I've signed up for a Science book challenge, because Science is Cool. No, really. And I like reading (or sometimes, having read) books that connect directly to the world, instead of all books that connect through a mirror. Here's my first entry!
Malcolm Gladwell's Outliers claimed that luck was a big component of success; that most big winners just happened to be in the right place at the right time, doing the right things. That's a conclusion Leonard Mlodinow also reaches in The Drunkard's Walk: How Randomness Rules Our Lives, a look at probability and randomness, and how we recognize and mistake them in daily lives.
He reviews the history of probability, which I hadn't ever really thought about. The idea of figuring out percentages and basing judgements on them is a lot newer than I realized. For one thing, if everything is an Act of God (and thinking otherwise is a sin), then there's not much use in figuring probabilities. But as math got more sophisticated, and calculus and actuaries and probability became hot topics, our understanding grew. Not that people's actions change much. Mlodinow is also interested in how we tend to judge things, and how people tend to see patterns in chaos. The gambler's fallacy is powerful -- how many people feel the urge to ride a lucky streak, or admire the "hot hands" of a sports player, or trust in the good history of a broker? Watching the Olympics, I heard an announcer mention that a skier had never had a serious accident, which was obviously a powerful jinx, and then I waved this book at the screen to rebut the jinx. And then the guy wiped out. But if he hadn't, this wouldn't be a story, right?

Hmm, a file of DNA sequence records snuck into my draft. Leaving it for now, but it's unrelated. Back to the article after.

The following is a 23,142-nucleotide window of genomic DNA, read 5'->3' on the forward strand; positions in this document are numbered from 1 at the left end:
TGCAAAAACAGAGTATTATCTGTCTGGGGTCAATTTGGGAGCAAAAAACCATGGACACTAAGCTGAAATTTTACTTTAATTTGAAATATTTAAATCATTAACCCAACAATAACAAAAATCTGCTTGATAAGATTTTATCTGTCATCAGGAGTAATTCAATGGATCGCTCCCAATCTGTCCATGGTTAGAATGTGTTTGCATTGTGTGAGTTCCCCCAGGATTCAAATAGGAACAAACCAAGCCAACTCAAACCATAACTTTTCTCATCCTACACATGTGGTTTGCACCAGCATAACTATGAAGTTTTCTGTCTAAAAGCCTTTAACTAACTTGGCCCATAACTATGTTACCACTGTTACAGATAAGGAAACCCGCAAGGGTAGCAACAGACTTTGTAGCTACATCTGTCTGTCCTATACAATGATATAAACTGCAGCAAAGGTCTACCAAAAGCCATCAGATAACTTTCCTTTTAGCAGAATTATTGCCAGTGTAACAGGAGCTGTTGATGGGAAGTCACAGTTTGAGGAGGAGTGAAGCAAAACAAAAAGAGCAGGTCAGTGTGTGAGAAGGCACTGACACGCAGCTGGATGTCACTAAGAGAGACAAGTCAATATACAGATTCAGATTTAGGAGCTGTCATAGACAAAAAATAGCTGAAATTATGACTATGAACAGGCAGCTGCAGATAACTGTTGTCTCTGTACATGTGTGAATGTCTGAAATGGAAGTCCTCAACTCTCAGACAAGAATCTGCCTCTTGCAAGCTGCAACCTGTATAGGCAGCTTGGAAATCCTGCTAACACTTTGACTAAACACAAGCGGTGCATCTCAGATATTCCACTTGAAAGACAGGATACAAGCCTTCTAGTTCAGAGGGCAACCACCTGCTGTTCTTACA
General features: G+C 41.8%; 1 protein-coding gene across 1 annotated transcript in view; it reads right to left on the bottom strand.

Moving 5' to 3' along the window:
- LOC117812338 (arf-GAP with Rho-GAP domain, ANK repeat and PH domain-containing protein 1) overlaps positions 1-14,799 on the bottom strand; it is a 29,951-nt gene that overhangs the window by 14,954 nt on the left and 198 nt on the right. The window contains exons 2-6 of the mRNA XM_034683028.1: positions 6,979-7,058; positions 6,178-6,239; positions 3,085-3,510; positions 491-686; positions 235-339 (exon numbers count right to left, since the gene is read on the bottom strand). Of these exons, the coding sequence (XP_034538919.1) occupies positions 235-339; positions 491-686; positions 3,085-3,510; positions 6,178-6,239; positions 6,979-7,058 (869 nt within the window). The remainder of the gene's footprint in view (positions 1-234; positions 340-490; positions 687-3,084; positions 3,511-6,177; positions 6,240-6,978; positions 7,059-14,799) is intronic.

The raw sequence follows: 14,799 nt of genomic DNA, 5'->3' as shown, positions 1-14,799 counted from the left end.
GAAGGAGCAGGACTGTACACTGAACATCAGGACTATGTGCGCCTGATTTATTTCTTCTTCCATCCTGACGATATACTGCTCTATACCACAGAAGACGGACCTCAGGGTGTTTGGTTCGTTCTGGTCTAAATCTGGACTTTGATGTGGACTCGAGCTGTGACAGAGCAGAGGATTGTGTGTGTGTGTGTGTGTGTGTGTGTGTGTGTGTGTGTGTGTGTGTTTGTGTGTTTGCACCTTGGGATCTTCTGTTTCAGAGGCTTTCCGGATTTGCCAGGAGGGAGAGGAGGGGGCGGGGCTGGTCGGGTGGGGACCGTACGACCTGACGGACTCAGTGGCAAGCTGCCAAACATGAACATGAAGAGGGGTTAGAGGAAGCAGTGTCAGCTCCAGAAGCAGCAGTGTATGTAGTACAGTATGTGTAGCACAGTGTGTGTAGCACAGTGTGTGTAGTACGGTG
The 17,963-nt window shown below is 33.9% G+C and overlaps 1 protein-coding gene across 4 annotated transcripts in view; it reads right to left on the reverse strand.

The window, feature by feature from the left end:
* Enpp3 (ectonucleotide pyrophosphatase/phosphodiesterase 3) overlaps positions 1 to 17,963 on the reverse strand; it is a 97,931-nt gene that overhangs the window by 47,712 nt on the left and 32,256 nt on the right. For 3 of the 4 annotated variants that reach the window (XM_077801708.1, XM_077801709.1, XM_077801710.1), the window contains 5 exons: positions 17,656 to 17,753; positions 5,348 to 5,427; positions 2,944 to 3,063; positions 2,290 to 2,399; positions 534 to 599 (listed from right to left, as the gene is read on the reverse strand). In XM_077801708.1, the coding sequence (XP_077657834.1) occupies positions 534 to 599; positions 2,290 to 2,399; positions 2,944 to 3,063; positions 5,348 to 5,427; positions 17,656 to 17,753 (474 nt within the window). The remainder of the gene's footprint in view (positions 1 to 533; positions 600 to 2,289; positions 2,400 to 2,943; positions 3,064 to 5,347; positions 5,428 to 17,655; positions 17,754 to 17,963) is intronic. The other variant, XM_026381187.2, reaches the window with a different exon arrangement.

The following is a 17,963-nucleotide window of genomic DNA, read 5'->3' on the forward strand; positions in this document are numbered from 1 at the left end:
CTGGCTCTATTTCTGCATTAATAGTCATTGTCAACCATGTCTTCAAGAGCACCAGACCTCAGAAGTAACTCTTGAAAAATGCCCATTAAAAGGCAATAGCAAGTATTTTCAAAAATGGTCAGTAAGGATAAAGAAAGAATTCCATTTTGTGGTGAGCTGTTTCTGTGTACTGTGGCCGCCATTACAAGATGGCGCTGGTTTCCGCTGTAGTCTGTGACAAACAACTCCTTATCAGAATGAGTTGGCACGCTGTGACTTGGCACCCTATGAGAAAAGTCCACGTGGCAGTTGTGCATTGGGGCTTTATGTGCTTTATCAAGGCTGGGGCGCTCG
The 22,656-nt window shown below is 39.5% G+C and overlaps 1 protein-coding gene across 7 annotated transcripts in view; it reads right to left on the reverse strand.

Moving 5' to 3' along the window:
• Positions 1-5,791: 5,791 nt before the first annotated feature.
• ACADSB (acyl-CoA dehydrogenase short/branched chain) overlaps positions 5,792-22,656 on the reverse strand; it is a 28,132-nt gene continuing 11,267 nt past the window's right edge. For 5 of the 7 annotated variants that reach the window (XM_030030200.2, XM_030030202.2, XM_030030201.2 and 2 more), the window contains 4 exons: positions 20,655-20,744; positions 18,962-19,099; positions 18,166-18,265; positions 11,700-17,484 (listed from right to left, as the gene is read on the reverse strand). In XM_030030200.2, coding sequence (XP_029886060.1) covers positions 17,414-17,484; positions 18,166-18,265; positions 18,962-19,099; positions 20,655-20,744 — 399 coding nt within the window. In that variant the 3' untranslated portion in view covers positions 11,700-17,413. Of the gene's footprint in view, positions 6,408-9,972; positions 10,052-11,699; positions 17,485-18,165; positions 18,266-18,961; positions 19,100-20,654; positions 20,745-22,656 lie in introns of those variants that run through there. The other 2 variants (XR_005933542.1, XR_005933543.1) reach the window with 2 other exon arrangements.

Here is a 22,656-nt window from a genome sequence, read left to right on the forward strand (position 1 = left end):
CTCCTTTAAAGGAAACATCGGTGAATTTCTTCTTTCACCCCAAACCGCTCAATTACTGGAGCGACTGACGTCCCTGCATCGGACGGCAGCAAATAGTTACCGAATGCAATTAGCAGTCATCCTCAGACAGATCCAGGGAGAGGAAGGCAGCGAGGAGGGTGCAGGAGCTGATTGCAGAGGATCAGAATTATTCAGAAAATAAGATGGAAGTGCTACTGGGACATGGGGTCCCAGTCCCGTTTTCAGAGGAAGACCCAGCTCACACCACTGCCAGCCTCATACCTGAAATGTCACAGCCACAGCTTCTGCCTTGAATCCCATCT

I like the entertaining tone, and the personal notes. When discussing variations in grades, he confesses to absent-mindedly rewriting his son's paper when asked for comments, and then noticing he had forgotten to do "save-as" at the beginning. So he just had the kid turn it in, and then to his son's smirking satisfaction only got an A-. But the point that teachers tend to grade to expectations -- good students get good grades, bad students worse ones, even when turning in the same work (sometimes literally), and that normal variation happens even in situations we'd like to think are more controlled was made without condescension. There aren't any equations that I remember, but it was a fun trip through some meaty flavors of mathematics.
Oh, and Mlodinow finds the idea that luck plays such a huge part in success comforting. The part that we control is how often we show up, so consistency and stubbornness really enhance your chances, and anyone can come up with those. B+